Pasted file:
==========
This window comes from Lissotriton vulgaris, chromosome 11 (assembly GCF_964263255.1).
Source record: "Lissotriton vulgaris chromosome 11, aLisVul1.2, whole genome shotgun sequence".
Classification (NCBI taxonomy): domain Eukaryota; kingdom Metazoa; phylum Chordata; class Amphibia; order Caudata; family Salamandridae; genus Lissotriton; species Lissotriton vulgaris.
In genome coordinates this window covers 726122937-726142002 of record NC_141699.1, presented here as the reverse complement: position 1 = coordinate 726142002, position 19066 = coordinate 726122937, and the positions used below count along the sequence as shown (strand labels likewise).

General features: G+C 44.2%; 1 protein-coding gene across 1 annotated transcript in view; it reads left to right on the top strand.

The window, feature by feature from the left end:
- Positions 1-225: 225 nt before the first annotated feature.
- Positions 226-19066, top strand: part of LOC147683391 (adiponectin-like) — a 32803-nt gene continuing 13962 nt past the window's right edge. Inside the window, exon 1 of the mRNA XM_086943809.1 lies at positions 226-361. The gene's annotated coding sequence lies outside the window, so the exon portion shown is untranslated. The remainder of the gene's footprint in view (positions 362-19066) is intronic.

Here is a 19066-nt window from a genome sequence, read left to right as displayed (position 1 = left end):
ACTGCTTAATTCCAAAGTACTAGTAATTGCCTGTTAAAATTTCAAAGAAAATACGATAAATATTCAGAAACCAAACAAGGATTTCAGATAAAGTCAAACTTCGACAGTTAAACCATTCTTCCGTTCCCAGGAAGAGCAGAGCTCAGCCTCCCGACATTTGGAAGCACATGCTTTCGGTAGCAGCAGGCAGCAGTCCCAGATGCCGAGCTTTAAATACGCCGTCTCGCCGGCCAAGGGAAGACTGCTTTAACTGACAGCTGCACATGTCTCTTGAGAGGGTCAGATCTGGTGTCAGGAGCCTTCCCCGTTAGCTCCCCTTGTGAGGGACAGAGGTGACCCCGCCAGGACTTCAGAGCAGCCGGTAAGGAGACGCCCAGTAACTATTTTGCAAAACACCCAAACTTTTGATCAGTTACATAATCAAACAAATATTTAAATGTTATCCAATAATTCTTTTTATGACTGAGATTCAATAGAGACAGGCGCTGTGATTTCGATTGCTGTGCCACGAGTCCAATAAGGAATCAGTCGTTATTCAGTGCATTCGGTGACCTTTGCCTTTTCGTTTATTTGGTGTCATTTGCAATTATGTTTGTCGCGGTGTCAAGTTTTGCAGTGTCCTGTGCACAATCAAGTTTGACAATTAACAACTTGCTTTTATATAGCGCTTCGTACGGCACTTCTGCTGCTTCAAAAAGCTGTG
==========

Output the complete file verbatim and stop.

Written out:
This window comes from Lissotriton vulgaris, chromosome 11 (assembly GCF_964263255.1).
Source record: "Lissotriton vulgaris chromosome 11, aLisVul1.2, whole genome shotgun sequence".
Classification (NCBI taxonomy): domain Eukaryota; kingdom Metazoa; phylum Chordata; class Amphibia; order Caudata; family Salamandridae; genus Lissotriton; species Lissotriton vulgaris.
In genome coordinates this window covers 726122937-726142002 of record NC_141699.1, presented here as the reverse complement: position 1 = coordinate 726142002, position 19066 = coordinate 726122937, and the positions used below count along the sequence as shown (strand labels likewise).

General features: G+C 44.2%; 1 protein-coding gene across 1 annotated transcript in view; it reads left to right on the top strand.

The window, feature by feature from the left end:
- Positions 1-225: 225 nt before the first annotated feature.
- Positions 226-19066, top strand: part of LOC147683391 (adiponectin-like) — a 32803-nt gene continuing 13962 nt past the window's right edge. Inside the window, exon 1 of the mRNA XM_086943809.1 lies at positions 226-361. The gene's annotated coding sequence lies outside the window, so the exon portion shown is untranslated. The remainder of the gene's footprint in view (positions 362-19066) is intronic.

Here is a 19066-nt window from a genome sequence, read left to right as displayed (position 1 = left end):
ACTGCTTAATTCCAAAGTACTAGTAATTGCCTGTTAAAATTTCAAAGAAAATACGATAAATATTCAGAAACCAAACAAGGATTTCAGATAAAGTCAAACTTCGACAGTTAAACCATTCTTCCGTTCCCAGGAAGAGCAGAGCTCAGCCTCCCGACATTTGGAAGCACATGCTTTCGGTAGCAGCAGGCAGCAGTCCCAGATGCCGAGCTTTAAATACGCCGTCTCGCCGGCCAAGGGAAGACTGCTTTAACTGACAGCTGCACATGTCTCTTGAGAGGGTCAGATCTGGTGTCAGGAGCCTTCCCCGTTAGCTCCCCTTGTGAGGGACAGAGGTGACCCCGCCAGGACTTCAGAGCAGCCGGTAAGGAGACGCCCAGTAACTATTTTGCAAAACACCCAAACTTTTGATCAGTTACATAATCAAACAAATATTTAAATGTTATCCAATAATTCTTTTTATGACTGAGATTCAATAGAGACAGGCGCTGTGATTTCGATTGCTGTGCCACGAGTCCAATAAGGAATCAGTCGTTATTCAGTGCATTCGGTGACCTTTGCCTTTTCGTTTATTTGGTGTCATTTGCAATTATGTTTGTCGCGGTGTCAAGTTTTGCAGTGTCCTGTGCACAATCAAGTTTGACAATTAACAACTTGCTTTTATATAGCGCTTCGTACGGCACTTCTGCTGCTTCAAAAAGCTGTG